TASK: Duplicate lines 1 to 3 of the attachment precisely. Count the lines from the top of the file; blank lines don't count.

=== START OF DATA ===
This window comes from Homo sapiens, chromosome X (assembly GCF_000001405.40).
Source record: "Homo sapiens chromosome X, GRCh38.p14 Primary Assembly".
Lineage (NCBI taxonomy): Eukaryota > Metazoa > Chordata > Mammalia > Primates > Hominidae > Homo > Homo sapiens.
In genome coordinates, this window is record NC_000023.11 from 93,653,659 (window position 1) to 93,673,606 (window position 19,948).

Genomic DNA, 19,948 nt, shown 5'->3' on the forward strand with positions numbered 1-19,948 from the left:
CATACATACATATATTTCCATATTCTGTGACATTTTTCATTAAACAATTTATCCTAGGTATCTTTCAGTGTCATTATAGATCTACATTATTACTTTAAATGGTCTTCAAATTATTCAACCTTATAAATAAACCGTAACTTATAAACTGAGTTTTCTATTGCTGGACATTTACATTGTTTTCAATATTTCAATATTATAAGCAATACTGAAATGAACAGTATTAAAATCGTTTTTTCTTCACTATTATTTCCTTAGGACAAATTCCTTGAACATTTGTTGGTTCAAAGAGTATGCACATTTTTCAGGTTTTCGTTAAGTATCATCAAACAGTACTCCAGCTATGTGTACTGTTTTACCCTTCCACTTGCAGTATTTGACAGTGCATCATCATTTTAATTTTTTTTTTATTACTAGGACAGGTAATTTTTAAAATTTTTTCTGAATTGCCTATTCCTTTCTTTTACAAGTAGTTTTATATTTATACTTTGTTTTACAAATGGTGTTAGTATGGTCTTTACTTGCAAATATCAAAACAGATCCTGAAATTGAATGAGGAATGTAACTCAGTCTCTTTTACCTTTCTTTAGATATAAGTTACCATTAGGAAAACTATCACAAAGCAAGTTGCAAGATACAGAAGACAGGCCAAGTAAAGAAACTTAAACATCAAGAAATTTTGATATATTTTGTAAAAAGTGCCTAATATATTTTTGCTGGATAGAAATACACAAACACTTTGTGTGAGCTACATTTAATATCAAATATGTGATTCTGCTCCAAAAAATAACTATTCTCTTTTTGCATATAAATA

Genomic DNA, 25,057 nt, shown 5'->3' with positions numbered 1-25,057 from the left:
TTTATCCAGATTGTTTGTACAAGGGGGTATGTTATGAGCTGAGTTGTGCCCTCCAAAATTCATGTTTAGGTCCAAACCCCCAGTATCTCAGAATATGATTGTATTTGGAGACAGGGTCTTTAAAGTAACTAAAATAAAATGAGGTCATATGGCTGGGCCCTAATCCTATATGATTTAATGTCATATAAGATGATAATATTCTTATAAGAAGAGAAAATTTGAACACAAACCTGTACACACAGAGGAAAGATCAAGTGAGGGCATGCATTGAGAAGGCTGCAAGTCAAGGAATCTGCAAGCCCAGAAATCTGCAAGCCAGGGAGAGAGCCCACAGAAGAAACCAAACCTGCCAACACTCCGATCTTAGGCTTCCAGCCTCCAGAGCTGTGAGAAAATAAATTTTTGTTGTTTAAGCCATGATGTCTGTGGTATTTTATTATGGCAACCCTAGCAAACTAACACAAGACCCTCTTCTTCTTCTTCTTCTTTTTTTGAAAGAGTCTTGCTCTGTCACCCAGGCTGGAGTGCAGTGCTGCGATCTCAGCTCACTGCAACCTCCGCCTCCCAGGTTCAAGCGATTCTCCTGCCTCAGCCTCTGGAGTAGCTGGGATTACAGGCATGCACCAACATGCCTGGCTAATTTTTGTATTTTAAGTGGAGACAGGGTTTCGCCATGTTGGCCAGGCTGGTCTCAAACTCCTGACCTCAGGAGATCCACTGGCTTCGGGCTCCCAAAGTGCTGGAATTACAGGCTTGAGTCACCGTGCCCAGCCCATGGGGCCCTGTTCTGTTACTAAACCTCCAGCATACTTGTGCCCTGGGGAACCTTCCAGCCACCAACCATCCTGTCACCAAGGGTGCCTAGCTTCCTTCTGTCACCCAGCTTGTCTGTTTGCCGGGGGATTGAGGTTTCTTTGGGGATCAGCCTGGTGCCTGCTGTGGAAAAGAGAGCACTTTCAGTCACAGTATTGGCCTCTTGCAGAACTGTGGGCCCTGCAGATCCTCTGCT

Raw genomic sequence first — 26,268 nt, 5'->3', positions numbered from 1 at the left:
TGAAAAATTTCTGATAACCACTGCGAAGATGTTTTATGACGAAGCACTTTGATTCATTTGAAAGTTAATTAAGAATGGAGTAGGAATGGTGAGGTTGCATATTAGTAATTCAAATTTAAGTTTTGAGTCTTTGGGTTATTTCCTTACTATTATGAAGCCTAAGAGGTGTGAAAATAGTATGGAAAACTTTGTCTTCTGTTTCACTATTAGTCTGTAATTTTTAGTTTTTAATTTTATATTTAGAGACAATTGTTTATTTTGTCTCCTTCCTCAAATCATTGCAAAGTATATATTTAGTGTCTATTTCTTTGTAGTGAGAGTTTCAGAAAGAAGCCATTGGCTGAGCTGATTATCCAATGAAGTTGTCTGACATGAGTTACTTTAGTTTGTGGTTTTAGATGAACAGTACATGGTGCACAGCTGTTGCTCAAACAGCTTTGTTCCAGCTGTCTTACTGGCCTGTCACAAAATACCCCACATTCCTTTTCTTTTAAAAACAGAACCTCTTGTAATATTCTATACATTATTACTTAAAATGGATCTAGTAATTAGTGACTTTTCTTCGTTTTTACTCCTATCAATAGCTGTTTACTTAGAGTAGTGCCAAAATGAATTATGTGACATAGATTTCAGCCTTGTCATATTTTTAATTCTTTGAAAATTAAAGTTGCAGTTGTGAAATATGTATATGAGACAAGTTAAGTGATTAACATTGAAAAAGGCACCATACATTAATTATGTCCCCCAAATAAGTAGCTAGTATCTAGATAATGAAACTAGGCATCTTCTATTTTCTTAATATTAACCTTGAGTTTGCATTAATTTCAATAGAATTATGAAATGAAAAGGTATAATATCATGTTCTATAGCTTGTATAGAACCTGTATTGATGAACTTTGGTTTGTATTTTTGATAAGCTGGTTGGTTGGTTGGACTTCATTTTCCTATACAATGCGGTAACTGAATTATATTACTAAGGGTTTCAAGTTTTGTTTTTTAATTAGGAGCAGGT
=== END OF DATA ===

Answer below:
This window comes from Homo sapiens, chromosome X (assembly GCF_000001405.40).
Source record: "Homo sapiens chromosome X, GRCh38.p14 Primary Assembly".
Lineage (NCBI taxonomy): Eukaryota > Metazoa > Chordata > Mammalia > Primates > Hominidae > Homo > Homo sapiens.